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INDIANAPOLIS, Ind. – The City- County Council will hear a proposal that would declare gun violence a public health crisis in the Circle City.

The proposal, authored by councilor La-keisha Jackson, comes on the heels of another violent weekend in Indianapolis where two people were killed, including Monica Pirtle, a 35-year-old mother of three.

“My sister couldn’t have been the target. She wasn’t involved in stuff like that,” Pirtle’s sister Markia Baker said.

Pirtle would have turned 36 on Tuesday. She leaves behind three daughters, ages 2, 15, and 18.

“The 2-year-old has to grow up without her mother, the 15-year-old has to continue life without her mother, and the 18-year-old now has to play mother to her sisters,” Baker said.

Pirtle’s death marked the 80th murder in Indianapolis for 2018. At the same time in 2017, the murder count was 70. However, the overall homicide rate of 86 is identical to 2017. IMPD Deputy Chief Chris Bailey says the department has noticed an uptick in personal disputes leading to gun violence than in previous years. Bailey added that those personal disputes are more difficult for IMPD to make an impact on, unlike drug or robbery related crimes.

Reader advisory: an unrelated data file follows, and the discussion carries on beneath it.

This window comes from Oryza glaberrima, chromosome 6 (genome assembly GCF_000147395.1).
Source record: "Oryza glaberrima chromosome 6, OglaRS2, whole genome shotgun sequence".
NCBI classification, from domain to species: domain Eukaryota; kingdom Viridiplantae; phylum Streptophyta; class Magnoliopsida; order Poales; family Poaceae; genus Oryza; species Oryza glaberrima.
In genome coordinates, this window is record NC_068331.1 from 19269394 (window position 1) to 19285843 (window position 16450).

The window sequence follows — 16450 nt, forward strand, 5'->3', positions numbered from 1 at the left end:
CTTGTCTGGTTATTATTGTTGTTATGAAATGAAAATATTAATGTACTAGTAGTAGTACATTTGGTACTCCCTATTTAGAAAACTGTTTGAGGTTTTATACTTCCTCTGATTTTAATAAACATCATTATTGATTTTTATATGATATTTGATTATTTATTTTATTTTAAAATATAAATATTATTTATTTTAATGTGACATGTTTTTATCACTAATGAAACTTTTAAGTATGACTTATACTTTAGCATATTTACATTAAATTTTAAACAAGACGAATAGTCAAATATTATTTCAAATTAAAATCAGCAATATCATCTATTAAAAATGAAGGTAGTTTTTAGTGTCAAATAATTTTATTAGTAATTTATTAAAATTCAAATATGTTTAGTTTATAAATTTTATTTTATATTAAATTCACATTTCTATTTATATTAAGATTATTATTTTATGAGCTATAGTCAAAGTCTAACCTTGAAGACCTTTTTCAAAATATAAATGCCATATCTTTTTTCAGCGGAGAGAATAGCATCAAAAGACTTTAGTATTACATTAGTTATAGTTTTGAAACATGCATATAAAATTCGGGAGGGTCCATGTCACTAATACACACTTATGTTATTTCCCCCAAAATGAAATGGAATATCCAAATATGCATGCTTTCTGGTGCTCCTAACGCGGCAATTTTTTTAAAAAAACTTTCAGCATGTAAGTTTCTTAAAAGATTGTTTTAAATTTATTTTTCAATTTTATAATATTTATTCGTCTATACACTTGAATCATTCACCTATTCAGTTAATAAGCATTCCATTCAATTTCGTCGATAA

“We have a problem as a society, where, especially our young people don’t know how to deal with conflict other than violence. People are quick to end their disputes with a gun. And those are hard to get our hands around especially when you don’t know what’s going to happen,” Bailey said.

By declaring gun violence a public health crisis, La-Keisha Jackson says the city would be able to gain access to federal dollars that could help address systemic issues.

“Some of this is about education, it’s about mental health, it’s about the needs of those who are really having issues in our community and how can we get to the systemic root of the problem and not just try to take the problem head on.”

The declaration would also mean the council would direct the Office of Public Health and Safety to work with the county health department to establish and operate programs and seek funding to alleviate the public health crisis.

“I think the time is now, our leadership is ready to help, to move forward, everybody is sick of the gun violence, we’re tired of it,” Jackson said.